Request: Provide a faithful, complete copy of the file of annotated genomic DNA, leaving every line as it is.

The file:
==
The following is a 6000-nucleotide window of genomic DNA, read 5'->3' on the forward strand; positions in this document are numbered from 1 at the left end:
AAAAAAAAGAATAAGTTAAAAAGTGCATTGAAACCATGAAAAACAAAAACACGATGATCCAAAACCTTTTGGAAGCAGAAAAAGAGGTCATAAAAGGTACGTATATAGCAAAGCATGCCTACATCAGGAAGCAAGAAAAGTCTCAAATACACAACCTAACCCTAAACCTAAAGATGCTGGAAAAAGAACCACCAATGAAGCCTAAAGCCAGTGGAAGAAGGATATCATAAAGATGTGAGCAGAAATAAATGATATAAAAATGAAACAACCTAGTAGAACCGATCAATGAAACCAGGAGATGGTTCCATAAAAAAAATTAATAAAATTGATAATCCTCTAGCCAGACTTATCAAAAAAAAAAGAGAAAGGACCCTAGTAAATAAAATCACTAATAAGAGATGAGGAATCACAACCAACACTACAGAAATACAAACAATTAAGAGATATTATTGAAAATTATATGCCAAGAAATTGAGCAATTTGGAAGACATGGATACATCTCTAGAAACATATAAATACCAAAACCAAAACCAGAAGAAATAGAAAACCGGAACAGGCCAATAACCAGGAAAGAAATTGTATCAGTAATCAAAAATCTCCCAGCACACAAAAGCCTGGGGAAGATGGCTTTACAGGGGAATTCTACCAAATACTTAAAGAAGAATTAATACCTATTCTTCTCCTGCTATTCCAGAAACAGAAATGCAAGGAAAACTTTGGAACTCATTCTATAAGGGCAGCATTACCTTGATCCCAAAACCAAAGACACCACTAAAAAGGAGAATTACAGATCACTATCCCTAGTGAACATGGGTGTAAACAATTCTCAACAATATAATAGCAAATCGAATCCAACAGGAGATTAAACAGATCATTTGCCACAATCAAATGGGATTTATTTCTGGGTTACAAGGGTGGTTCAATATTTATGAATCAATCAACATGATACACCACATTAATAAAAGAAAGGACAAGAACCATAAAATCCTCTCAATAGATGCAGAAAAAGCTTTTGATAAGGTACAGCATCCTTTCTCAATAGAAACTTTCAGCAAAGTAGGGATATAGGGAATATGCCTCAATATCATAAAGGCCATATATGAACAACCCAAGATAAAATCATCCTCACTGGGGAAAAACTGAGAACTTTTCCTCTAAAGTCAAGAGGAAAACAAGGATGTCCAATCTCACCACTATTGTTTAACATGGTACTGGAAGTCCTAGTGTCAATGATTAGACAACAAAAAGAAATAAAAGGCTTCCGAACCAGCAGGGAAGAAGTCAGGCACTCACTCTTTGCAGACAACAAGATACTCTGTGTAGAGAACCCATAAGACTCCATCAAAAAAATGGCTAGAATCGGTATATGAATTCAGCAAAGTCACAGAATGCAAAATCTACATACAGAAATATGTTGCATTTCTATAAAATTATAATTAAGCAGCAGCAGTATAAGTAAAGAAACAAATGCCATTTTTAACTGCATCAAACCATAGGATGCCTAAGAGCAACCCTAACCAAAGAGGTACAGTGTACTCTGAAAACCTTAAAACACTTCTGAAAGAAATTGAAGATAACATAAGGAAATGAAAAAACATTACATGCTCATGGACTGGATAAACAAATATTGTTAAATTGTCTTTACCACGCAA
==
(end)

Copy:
The following is a 6000-nucleotide window of genomic DNA, read 5'->3' on the forward strand; positions in this document are numbered from 1 at the left end:
AAAAAAAAGAATAAGTTAAAAAGTGCATTGAAACCATGAAAAACAAAAACACGATGATCCAAAACCTTTTGGAAGCAGAAAAAGAGGTCATAAAAGGTACGTATATAGCAAAGCATGCCTACATCAGGAAGCAAGAAAAGTCTCAAATACACAACCTAACCCTAAACCTAAAGATGCTGGAAAAAGAACCACCAATGAAGCCTAAAGCCAGTGGAAGAAGGATATCATAAAGATGTGAGCAGAAATAAATGATATAAAAATGAAACAACCTAGTAGAACCGATCAATGAAACCAGGAGATGGTTCCATAAAAAAAATTAATAAAATTGATAATCCTCTAGCCAGACTTATCAAAAAAAAAAGAGAAAGGACCCTAGTAAATAAAATCACTAATAAGAGATGAGGAATCACAACCAACACTACAGAAATACAAACAATTAAGAGATATTATTGAAAATTATATGCCAAGAAATTGAGCAATTTGGAAGACATGGATACATCTCTAGAAACATATAAATACCAAAACCAAAACCAGAAGAAATAGAAAACCGGAACAGGCCAATAACCAGGAAAGAAATTGTATCAGTAATCAAAAATCTCCCAGCACACAAAAGCCTGGGGAAGATGGCTTTACAGGGGAATTCTACCAAATACTTAAAGAAGAATTAATACCTATTCTTCTCCTGCTATTCCAGAAACAGAAATGCAAGGAAAACTTTGGAACTCATTCTATAAGGGCAGCATTACCTTGATCCCAAAACCAAAGACACCACTAAAAAGGAGAATTACAGATCACTATCCCTAGTGAACATGGGTGTAAACAATTCTCAACAATATAATAGCAAATCGAATCCAACAGGAGATTAAACAGATCATTTGCCACAATCAAATGGGATTTATTTCTGGGTTACAAGGGTGGTTCAATATTTATGAATCAATCAACATGATACACCACATTAATAAAAGAAAGGACAAGAACCATAAAATCCTCTCAATAGATGCAGAAAAAGCTTTTGATAAGGTACAGCATCCTTTCTCAATAGAAACTTTCAGCAAAGTAGGGATATAGGGAATATGCCTCAATATCATAAAGGCCATATATGAACAACCCAAGATAAAATCATCCTCACTGGGGAAAAACTGAGAACTTTTCCTCTAAAGTCAAGAGGAAAACAAGGATGTCCAATCTCACCACTATTGTTTAACATGGTACTGGAAGTCCTAGTGTCAATGATTAGACAACAAAAAGAAATAAAAGGCTTCCGAACCAGCAGGGAAGAAGTCAGGCACTCACTCTTTGCAGACAACAAGATACTCTGTGTAGAGAACCCATAAGACTCCATCAAAAAAATGGCTAGAATCGGTATATGAATTCAGCAAAGTCACAGAATGCAAAATCTACATACAGAAATATGTTGCATTTCTATAAAATTATAATTAAGCAGCAGCAGTATAAGTAAAGAAACAAATGCCATTTTTAACTGCATCAAACCATAGGATGCCTAAGAGCAACCCTAACCAAAGAGGTACAGTGTACTCTGAAAACCTTAAAACACTTCTGAAAGAAATTGAAGATAACATAAGGAAATGAAAAAACATTACATGCTCATGGACTGGATAAACAAATATTGTTAAATTGTCTTTACCACGCAA